The recent scandals have shocked politicians, angered parents and left even some voucher supporters demanding reforms. The troubles have helped lead to passage of a state law requiring voucher schools to report more financial information to the state. Democratic Gov. Jim Doyle signed it last month. But so far, efforts to impose more rigorous academic standards on voucher schools have failed.
Milwaukee's 14-year-old voucher program has served as a model for others around the country. It doles out state money to allow poor parents to send their children to private schools. Wisconsin will spend $75 million this year on vouchers for more than 13,000 students.
The schools aren't required to report much about their methods to the state, or to track their students' performance. Proponents say that frees the schools from bureaucracy. But some say the lack of oversight makes them a prime target for abuse.
At the Mandella Academy for Science and Math, school officials admitted signing up more than 200 students who never showed and then cashing $330,000 in state-issued tuition checks, which the principal used to buy, among other things, Mercedes-Benzes for himself and the assistant principal.
Meanwhile, Alex's Academics of Excellence received $2.8 million in voucher money over three years before the Milwaukee Journal Sentinel reported that the school's founder, James A. Mitchell, had served nearly a decade in prison for a 1971 rape. Unlike their counterparts at public schools, principals and teachers at private schools do not have to undergo criminal-background checks.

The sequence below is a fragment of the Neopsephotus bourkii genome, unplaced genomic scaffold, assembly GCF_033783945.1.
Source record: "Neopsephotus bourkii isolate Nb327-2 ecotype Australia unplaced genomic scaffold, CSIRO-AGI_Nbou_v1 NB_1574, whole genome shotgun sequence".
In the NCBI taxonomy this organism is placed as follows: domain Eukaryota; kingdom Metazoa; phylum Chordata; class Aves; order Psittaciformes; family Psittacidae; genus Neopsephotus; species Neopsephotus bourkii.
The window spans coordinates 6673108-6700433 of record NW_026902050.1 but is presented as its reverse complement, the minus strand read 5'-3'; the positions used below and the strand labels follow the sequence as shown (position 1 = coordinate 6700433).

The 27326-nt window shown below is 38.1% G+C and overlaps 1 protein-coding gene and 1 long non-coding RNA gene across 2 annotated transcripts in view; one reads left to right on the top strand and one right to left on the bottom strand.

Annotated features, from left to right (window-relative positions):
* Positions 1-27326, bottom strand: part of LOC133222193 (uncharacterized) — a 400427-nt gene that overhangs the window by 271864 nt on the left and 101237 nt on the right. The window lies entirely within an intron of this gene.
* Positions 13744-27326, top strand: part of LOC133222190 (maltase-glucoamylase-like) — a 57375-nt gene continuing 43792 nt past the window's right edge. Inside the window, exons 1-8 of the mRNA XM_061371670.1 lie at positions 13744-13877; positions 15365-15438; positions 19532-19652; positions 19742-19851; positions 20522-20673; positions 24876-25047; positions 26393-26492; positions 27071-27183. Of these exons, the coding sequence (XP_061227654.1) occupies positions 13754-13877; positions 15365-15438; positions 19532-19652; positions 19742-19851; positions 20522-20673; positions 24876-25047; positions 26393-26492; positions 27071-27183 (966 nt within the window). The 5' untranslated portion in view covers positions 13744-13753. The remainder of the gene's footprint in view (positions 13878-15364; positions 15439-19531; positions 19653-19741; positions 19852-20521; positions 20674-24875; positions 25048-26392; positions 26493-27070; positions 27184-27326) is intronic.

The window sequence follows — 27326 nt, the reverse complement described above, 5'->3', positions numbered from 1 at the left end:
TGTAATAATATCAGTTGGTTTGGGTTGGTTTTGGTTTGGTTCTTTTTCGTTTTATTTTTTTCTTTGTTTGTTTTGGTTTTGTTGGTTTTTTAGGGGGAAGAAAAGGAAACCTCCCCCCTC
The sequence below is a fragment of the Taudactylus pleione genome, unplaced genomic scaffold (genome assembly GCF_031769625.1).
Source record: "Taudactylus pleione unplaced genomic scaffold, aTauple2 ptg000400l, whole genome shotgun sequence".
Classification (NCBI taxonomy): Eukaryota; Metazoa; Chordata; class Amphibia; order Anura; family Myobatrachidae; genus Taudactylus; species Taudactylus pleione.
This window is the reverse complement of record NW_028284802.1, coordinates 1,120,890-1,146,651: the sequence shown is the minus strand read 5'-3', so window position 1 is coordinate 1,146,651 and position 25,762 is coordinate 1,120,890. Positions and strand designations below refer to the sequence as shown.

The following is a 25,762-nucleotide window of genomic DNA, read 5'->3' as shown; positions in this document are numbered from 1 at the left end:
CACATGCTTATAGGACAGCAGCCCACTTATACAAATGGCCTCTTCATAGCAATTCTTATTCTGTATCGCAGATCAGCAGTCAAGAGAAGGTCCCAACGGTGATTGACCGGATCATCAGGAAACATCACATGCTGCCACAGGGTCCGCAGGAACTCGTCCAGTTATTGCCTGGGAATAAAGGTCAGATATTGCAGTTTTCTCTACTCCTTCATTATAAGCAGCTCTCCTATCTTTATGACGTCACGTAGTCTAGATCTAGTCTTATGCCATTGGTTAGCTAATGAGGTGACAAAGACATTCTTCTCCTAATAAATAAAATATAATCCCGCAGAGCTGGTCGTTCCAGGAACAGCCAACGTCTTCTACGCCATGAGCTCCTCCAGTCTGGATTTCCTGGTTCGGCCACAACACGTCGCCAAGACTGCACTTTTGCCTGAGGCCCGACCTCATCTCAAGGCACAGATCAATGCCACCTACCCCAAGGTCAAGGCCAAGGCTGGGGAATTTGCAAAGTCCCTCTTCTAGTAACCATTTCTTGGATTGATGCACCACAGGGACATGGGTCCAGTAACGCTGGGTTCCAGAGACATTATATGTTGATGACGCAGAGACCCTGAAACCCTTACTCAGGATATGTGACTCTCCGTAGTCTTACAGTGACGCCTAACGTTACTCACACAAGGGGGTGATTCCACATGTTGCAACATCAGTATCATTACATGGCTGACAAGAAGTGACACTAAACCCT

The state has suspended funding for Alex's because of financial problems, and a judge shut down the Mandella academy this year.
"I think across the community, there was outrage about what happened at Mandella. It finally raised the issue of accountability," said state Rep. Christine Sinicki, a Democrat who sponsored the legislation requiring more stringent financial oversight.
Mandella's principal, David Seppeh, does not have a teacher's license and was not required to submit any information about the school's philosophy or curriculum before receiving upward of $1 million in voucher funding.
The district attorney's office seized a Mercedes from his home. A criminal investigation is under way.
The telephone number Seppeh listed on his application to the state has been disconnected, and The Associated Press could not locate another listing for him. Seppeh has said that he does not believe he was stealing because he and his wife invested thousands in the school.
As for academics at Mandella, Sinicki said no one has any idea how the students were doing.
"That's the problem. We don't know. They don't have to tell us anything like that," she said. "I highly doubt they were doing that well, since they were playing Monopoly and watching movies."